Washington, Oct. 9: 
As the US continued to pound Afghanistan with missiles for the third day, fear spread from coast to coast in America with the discovery that at least 1,000 persons could have been exposed to potentially deadly anthrax bacteria in Florida.

The Federal Bureau of Investigation (FBI) has taken over the inquiry after a colleague of a man who died from anthrax infection last week tested positive for the dangerous bacteria yesterday.

Anthrax infects the chest, resulting in haemorrhage and build- up of fluid in the lungs, leading to brain or lung damage and certain death. Its symptoms take two days to eight weeks to show and usually start with fever, cough and chest pain as in the case of flu. Anthrax is not contagious.

Officials here are not yet conclusively attributing the detection of anthrax bacteria in a newspaper office in Boca Raton, Florida, to criminal or terrorist activity.

John Ashcroft, US attorney-general, told reporters that “we do not have enough information to know whether this could be related to terrorism or not. Very frankly, we are unable to make a conclusive statement about the nature of this as either an attack or an occurrence.”

Ashcroft’s statement was clearly intended to prevent fear in America from turning into panic, but there was clear evidence that the administration was taking no chances. It sealed the offices of the company, American Media Inc, which brings out several sleazy, but popular tabloids such as the Globe, The National Enquirer and the Sun, which have been publishing, as usual, wild, unsubstantiated and defamatory stories on Osama bin Laden in recent weeks.

As if in a bio-terrorist attack, the building was swarming with investigators in protective gear, gas masks and moon suits of the kind worn by astronauts.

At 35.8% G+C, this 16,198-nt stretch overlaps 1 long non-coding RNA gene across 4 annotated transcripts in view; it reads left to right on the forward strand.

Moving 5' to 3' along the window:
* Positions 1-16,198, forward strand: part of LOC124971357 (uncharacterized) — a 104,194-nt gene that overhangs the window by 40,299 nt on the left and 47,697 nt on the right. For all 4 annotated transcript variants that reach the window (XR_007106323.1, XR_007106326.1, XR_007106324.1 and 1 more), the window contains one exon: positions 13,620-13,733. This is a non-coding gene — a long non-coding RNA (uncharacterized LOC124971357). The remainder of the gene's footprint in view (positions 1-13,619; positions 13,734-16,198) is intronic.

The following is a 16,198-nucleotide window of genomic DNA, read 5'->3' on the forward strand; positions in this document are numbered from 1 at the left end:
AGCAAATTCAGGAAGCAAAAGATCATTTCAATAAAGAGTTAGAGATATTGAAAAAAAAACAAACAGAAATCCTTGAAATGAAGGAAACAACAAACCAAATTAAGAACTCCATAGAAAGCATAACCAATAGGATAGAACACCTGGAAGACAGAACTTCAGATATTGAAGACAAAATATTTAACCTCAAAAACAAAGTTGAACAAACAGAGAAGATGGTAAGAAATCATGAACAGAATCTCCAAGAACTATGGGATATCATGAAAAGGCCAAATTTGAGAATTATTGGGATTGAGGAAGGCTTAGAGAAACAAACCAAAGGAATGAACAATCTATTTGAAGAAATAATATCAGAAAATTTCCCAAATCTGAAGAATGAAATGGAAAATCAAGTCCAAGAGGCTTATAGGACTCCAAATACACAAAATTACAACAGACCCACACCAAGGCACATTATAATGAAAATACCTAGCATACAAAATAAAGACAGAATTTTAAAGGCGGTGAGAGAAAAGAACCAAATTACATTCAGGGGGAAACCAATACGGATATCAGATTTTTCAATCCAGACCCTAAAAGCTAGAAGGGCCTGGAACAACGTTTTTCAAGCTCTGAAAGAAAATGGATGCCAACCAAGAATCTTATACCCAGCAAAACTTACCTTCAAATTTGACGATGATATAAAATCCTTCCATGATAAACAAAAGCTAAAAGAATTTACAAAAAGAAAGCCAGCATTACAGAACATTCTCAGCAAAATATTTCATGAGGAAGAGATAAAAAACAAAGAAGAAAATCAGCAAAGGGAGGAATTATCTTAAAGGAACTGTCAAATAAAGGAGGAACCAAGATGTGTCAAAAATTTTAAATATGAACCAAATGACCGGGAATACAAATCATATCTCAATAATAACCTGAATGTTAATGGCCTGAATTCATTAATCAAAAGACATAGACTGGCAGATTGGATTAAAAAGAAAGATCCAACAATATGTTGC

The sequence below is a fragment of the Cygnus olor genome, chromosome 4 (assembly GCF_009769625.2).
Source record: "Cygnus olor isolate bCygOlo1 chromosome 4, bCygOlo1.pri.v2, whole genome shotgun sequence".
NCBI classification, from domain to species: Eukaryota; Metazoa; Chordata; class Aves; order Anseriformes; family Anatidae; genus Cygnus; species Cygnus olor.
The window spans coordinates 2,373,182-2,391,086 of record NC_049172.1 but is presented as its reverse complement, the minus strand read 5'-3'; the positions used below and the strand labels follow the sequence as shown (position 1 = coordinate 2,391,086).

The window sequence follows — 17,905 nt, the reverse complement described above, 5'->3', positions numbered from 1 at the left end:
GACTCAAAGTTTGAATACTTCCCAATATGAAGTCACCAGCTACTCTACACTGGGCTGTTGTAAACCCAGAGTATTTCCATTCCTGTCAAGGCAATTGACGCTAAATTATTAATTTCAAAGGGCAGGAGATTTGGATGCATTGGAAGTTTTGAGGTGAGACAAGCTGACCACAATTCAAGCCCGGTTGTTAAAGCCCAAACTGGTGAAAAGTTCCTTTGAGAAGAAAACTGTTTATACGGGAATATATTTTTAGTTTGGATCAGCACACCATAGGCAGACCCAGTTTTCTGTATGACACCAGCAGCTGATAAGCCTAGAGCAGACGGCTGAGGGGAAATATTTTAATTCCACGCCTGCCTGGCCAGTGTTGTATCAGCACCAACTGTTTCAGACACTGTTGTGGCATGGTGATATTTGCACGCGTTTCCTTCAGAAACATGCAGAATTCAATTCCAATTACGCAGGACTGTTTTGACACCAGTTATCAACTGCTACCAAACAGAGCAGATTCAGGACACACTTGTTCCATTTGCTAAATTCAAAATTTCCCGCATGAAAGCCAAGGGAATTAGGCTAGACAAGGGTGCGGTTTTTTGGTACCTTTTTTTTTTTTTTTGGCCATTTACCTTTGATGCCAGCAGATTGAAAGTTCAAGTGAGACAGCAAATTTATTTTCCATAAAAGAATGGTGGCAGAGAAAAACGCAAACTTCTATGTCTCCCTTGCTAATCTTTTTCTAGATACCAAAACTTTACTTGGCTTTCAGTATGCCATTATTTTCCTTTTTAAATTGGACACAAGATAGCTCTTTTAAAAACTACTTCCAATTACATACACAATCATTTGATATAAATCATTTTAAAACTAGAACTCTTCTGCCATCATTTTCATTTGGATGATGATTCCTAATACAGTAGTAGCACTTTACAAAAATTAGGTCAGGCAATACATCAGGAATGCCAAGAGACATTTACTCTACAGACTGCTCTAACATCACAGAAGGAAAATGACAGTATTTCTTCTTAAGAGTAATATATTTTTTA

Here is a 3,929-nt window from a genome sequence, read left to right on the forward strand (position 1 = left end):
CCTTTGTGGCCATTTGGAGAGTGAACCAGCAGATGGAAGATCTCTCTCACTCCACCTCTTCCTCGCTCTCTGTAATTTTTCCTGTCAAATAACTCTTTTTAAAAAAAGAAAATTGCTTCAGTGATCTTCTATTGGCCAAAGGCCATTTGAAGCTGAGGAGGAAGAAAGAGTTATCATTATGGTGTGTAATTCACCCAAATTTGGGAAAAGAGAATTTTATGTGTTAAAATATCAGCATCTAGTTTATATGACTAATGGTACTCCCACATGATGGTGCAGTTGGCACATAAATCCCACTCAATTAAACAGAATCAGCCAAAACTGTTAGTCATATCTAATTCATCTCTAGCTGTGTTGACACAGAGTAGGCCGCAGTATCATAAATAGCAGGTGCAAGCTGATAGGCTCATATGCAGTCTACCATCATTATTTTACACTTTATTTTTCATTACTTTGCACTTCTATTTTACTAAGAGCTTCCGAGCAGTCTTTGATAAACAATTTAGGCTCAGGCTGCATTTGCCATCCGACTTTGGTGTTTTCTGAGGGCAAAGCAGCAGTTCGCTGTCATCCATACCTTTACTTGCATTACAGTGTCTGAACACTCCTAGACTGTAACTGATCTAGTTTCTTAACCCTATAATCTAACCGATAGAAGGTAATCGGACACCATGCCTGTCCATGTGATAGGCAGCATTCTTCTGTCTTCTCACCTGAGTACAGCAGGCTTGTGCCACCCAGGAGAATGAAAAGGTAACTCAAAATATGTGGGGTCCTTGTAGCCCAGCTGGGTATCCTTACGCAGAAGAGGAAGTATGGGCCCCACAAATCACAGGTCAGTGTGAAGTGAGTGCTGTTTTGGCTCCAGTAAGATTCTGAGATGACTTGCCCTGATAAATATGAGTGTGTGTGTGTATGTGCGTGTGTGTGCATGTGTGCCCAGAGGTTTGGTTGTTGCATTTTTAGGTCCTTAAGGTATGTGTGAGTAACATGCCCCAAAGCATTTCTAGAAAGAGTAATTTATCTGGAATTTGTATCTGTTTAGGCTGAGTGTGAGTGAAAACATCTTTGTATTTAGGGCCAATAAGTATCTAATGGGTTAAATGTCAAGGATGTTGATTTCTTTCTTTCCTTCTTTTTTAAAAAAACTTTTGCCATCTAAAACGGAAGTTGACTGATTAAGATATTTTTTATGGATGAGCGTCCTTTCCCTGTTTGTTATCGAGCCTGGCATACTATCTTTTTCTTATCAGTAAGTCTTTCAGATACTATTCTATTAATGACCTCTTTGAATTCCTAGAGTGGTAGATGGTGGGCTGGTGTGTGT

Parked in the vicinity of the building were buses with blacked out windows, red and blue lights with antennae sticking out from their roofs and high-tech equipment inside.

Public health officials in Florida are rounding up anyone who worked in the building or visited the office after August 1 for tests with nasal swabs and precautionary antibiotics treatment. David Pecker, chief executive of American Media, said the number of such people could be over 1,000.

Investigations so far have detected the presence of anthrax on the computer keyboard of Robert Stevens, 63, photo editor of the Sun, who died last week.

Two of his colleagues have so far been found with the bacteria, although they have not been infected. This is in addition to the one who has tested positive.

Fears of a bio-terrorist attack have been fuelled because some of the men involved in the September 11 terrorist attacks lived within miles of the American Media’s office. They had also taken flight lessons and tried to purchase a crop-dusting plane in the vicinity. The company’s employee who has been tested positive, Ernesto Blanco, a 73-year- old mail supervisor, has been hospitalised with flu symptoms. His location is being kept secret.

Suspicions have also been fuelled by a student intern in the company, said to be of Arab descent, who sent a letter to the staff at the end of his internship saying he had left something for people to remember him.

The authorities were also checking the building’s ventilation system for any presence of the bacteria. All those who have been tested have been supplied with Ciprofloxacin antibiotics for 15 days to be continued, if needed, for another 45 days.

In Virginia, near here, one man who had visited the Florida office was also being tested for anthrax after he complained of flu symptoms. US health and human services secretary Tommy Thompson said there was no evidence of biological attack using anthrax, adds Reuters.

But President George Bush’s brother and Florida Governor Jeb Bush said: “This is the new reality. We’ve talked about these biological and chemical agents being part of some terrorist arsenal and whether it is in this case or not, we have to be prepared for it. It needs to be a much higher priority than it has been in the past.”